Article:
Dubois is located on the Wind River in northwestern Lander County, surrounded on three sides by the Shoshone National Forest (2.4 million acres, of which 1.5 million acres is designated wilderness). This is on one of the Yellowstone National Park access roads in the Upper Wind River Valley, an area of world-class trout streams amid big wilderness areas. The Absaroka Mountains are north of town and the Wind River Range is to the south. Just southeast of Dubois in Whiskey Basin is one of the largest herds of Bighorn sheep in America, that's why the National Bighorn Sheep Interpretive Center is here.

Native Americans and fur traders knew this country well, then the homesteaders arrived and settled the town in the late 1800's. Butch Cassidy spent a fall and a winter near Dubois before setting off on his biggest crime spree. Then Scandinavian loggers were brought in and from 1914 to 1946, they produced more than 10 million hand-hewn railroad ties for the Wyoming Tie and Timber Company. A wooden flume was built to carry the ties from the mountains to the Wind River where they were floated 100 miles downstream in massive weeks-long drives to Riverton, then they were removed from the river and placed on railroad cars. As hard as these guys worked, they also played. They left many exploits and local legends that are still talked about in the watering holes of Dubois. There's even one story about Whiskey Mountain (and Basin) getting the name from a group of cowboys who lost their whiskey stash in a creek nearby.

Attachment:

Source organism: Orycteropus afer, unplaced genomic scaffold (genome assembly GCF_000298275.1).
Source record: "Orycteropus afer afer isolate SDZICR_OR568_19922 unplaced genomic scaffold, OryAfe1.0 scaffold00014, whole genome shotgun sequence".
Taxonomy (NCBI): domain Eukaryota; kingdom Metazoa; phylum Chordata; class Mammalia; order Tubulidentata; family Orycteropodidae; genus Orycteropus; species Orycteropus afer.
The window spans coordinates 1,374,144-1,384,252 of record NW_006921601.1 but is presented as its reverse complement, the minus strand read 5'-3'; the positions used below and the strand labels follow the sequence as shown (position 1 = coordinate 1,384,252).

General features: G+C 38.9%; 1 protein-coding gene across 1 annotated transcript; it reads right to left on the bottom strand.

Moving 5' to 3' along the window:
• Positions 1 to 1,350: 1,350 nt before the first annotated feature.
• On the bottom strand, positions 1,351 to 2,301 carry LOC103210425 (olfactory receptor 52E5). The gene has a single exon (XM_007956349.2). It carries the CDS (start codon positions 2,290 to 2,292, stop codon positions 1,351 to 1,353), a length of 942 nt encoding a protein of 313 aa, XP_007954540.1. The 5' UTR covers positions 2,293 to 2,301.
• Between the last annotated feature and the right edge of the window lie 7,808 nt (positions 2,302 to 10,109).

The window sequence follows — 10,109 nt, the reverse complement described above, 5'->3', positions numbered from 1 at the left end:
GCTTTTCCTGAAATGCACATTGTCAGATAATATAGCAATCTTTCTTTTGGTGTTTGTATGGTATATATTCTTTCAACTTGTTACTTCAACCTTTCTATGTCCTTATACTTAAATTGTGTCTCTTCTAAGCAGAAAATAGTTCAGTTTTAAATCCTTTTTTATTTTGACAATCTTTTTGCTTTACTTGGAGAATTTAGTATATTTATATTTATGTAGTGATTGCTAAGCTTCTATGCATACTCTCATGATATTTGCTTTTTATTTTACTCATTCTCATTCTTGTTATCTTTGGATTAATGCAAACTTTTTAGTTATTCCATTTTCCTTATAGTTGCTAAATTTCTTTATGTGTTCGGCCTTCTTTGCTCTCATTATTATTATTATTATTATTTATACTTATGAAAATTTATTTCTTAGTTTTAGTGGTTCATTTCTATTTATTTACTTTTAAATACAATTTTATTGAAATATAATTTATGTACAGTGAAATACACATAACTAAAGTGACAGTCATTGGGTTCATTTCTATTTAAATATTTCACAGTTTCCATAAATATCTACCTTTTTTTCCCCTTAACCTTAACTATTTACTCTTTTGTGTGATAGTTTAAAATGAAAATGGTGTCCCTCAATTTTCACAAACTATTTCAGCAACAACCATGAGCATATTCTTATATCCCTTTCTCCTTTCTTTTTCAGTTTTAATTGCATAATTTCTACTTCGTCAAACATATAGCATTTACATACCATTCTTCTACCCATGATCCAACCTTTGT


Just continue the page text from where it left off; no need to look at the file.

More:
Dubois is named after Fred Dubois, a former Senator from Idaho. The previous name was "Never Sweat" (because of the area's warm, dry winds), but the postal service objected to that and forced the name change. Today, Dubois bills itself as the place "Where Real Cowboys Work and Play."

In the winter, you'll find more than 150 miles of groomed snowmobile trails that access the Continental Divide Snowmobile Trail, itself about 360 miles of trails between Yellowstone and Lander that connect to another 665 miles of groomed trails scattered through the area.